By Dr. Hanna Rue and Justin Funches
COVID-19 has changed the daily life of most families in the United States. Many in the autism community are now faced with challenging decisions. Families must decide how they’ll continue their child’s therapy program. Should they increase or decrease therapy hours? Consider online therapy? Or just keep things the same?
This is a complex decision with no simple answer. Every loved one with autism has different needs and faces different challenges. Each family must consider their situation and determine what’s best for them when speaking with their Behavior Analyst.
When making these tough decisions, there are several important factors that each family should consider.
Intensity of Challenging Behaviors
There are families who face significant challenges due to their child displaying aggression, self-injury, elopement, or other dangerous behaviors. For these families, clinical support is critical to maintaining safety in the home. Families concerned about managing their child’s challenging behaviors have to compare the risks of COVID-19 to the safety risks posed by the challenging behavior. In these situations, when continuing services is a matter of safety, it’s important to work with your clinical team to ensure proper health and safety procedures are in place. LEARN has implemented successful practices including pre-session health risk assessments, frequent handwashing, thorough sanitization of workspaces, restricting parent/caregiver participation, and limiting the number of technicians in the home.
Families with high risk individuals in their home, such as elderly or immune-compromised family members, may decide to put home-based ABA services on hold or move to online therapy – which reduces the risk for vulnerable household members.
While ABA services in the home can be delivered safely through strict health and safety protocols – none of these strategies are fool-proof. The only way to fully social distance and receive ABA services is through online therapy via services such as teleABA. In households where the risk of having staff in the home is too great, continuing ABA therapy online helps to decrease the risk of COVID-19 exposure and allows therapy (and progress) to continue.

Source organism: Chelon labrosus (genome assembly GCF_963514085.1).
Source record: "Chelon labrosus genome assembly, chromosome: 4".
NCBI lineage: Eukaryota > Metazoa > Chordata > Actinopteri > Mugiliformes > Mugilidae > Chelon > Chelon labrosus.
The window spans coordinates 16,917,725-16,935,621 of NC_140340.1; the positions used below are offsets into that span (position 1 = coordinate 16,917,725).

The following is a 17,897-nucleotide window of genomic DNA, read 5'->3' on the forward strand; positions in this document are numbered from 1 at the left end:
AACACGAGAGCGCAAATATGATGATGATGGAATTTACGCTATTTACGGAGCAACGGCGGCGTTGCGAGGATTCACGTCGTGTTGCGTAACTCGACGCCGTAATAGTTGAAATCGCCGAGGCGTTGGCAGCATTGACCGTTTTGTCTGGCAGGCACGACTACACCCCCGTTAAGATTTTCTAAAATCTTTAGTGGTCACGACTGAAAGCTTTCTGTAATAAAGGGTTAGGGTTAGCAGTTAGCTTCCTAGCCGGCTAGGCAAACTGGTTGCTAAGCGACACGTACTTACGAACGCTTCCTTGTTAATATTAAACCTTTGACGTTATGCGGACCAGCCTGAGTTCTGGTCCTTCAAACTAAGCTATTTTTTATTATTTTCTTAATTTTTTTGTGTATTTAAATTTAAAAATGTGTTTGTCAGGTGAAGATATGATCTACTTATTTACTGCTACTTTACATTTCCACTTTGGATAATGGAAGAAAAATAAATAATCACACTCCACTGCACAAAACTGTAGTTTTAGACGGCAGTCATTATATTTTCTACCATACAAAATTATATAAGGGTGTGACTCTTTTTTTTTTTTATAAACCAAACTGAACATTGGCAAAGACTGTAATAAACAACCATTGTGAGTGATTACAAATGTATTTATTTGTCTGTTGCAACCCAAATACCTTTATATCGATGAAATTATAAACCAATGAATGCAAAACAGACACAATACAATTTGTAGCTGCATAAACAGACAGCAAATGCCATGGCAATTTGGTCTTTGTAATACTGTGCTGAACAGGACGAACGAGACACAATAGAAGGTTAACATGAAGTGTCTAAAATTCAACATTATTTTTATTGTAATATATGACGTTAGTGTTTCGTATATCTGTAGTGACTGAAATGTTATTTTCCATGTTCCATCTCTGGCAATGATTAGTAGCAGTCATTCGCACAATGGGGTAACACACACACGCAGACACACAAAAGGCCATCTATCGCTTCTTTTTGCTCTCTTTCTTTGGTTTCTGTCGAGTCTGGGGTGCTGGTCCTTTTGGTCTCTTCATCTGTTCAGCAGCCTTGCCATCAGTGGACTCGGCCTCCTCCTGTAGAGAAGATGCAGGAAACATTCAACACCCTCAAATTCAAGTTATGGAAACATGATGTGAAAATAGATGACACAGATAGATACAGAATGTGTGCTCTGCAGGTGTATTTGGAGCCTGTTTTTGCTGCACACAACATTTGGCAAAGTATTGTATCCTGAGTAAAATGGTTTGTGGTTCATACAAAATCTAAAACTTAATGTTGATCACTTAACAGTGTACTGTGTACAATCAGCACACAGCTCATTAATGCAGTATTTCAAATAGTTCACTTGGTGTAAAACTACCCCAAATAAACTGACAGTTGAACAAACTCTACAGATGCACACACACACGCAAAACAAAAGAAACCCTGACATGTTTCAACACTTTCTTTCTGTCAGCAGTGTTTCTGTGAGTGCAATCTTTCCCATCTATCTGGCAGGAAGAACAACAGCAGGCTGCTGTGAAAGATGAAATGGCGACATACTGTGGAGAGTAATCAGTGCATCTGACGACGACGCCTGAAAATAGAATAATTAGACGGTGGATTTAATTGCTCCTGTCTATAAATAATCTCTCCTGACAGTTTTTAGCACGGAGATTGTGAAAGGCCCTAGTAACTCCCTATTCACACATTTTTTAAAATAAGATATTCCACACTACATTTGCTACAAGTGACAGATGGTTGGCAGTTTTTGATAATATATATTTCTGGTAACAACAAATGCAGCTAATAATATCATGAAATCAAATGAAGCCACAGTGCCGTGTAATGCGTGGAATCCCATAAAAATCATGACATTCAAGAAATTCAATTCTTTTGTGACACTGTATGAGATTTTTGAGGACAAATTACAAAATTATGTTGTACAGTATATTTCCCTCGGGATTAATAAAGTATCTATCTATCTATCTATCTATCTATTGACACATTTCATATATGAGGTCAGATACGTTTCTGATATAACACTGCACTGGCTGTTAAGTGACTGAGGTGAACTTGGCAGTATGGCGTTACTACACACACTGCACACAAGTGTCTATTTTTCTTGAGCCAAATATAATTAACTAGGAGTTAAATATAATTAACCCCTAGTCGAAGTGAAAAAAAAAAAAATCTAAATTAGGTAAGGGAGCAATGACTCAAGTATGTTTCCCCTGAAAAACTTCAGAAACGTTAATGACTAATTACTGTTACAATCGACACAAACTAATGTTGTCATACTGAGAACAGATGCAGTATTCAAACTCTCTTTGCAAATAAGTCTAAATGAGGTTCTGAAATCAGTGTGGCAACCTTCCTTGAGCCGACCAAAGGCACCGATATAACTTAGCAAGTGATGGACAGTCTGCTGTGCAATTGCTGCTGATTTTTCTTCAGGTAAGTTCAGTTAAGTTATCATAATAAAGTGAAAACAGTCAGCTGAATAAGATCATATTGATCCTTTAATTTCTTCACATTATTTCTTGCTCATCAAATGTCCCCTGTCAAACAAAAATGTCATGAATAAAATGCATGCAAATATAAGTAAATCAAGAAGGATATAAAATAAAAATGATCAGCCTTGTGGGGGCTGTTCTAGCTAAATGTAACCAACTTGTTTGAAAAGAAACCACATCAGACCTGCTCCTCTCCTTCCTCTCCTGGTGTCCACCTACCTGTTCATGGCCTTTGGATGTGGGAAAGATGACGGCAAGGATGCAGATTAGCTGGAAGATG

The provision of ABA therapy via computer, tablet or smartphone.
“By starting teleABA services, the family was able to help maintain their child’s behaviors when they couldn’t access session in-person.”
Risk of Skill Loss and Behavior Regression
There are families who have witnessed significant improvement in their child’s communication and social skills. These families may determine that the benefits of continuing in-home ABA services are greater than risks of COVID-19 – which we minimize by working closely with a clinician and taking ALL recommended precautions per the CDC. Other factors such as location in the U.S. and access to reliable technology impact a family’s decision to continue home-based ABA services.
Opportunities for Additional Learning
While the widespread closures of schools and center-based programs has created a challenge for many families, it’s also created opportunities for additional learning opportunities. In some circumstances, children may benefit from increased intensity of services in the home. Whether that’s to support new skill acquisition or work on a behavior reduction program. This could be particularly relevant for young learners and older learners focused on learning life skills.
It is our hope that the considerations outlined above will help families determine the best path forward. There is no one-size-fits all but we will partner with you to determine how your family can continue to benefit from ABA therapy. Whether that means keeping things the same, changing the intensity of service or embracing teleABA, every family has the opportunity to get the support that fits their individual needs. We highly recommend that families don’t go too long without services and work with their BCBA to find a solution to their challenges, as well as stay up to date on community news and happenings.